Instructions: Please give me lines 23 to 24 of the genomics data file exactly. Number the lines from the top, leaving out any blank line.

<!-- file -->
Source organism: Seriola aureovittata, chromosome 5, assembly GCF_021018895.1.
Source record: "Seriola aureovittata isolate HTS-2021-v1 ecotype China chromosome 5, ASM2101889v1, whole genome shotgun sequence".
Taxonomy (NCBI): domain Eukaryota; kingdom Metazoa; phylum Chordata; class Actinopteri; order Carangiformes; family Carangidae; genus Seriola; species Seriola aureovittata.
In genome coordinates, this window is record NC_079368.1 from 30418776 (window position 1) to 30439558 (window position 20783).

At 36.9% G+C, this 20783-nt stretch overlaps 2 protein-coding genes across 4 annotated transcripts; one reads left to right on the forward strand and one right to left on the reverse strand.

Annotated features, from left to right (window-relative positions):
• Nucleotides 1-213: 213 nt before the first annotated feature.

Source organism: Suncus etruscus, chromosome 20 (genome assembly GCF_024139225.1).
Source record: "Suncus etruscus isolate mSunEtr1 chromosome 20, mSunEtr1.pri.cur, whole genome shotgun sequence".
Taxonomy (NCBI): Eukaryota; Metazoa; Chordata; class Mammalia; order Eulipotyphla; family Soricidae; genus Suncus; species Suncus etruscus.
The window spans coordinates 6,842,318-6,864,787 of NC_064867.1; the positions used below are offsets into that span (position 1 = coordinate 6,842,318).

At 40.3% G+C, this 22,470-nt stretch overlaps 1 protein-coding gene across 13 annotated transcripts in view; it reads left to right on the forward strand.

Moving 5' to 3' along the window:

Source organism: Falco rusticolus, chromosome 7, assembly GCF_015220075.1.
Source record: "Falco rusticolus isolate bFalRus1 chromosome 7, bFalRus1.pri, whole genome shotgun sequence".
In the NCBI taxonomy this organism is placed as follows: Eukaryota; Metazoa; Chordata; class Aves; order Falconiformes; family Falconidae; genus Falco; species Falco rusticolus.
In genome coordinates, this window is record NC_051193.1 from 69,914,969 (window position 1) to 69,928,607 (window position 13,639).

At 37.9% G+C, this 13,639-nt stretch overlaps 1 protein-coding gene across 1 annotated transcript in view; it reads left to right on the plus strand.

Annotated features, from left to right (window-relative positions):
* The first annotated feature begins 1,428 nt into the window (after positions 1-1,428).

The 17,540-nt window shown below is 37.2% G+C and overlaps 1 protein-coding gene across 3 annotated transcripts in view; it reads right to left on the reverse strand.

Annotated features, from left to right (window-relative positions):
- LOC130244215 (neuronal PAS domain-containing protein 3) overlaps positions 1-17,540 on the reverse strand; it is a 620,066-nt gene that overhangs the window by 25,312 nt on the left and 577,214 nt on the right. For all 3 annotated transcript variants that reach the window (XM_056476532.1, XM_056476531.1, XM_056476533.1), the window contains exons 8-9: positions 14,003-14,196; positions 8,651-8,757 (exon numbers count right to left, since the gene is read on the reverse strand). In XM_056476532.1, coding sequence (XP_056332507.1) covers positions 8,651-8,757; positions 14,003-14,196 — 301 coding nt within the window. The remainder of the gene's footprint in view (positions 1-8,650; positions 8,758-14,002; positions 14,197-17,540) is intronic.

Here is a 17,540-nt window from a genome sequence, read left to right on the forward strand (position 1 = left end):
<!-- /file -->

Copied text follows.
- LOC130244215 (neuronal PAS domain-containing protein 3) overlaps positions 1-17,540 on the reverse strand; it is a 620,066-nt gene that overhangs the window by 25,312 nt on the left and 577,214 nt on the right. For all 3 annotated transcript variants that reach the window (XM_056476532.1, XM_056476531.1, XM_056476533.1), the window contains exons 8-9: positions 14,003-14,196; positions 8,651-8,757 (exon numbers count right to left, since the gene is read on the reverse strand). In XM_056476532.1, coding sequence (XP_056332507.1) covers positions 8,651-8,757; positions 14,003-14,196 — 301 coding nt within the window. The remainder of the gene's footprint in view (positions 1-8,650; positions 8,758-14,002; positions 14,197-17,540) is intronic.

Here is a 17,540-nt window from a genome sequence, read left to right on the forward strand (position 1 = left end):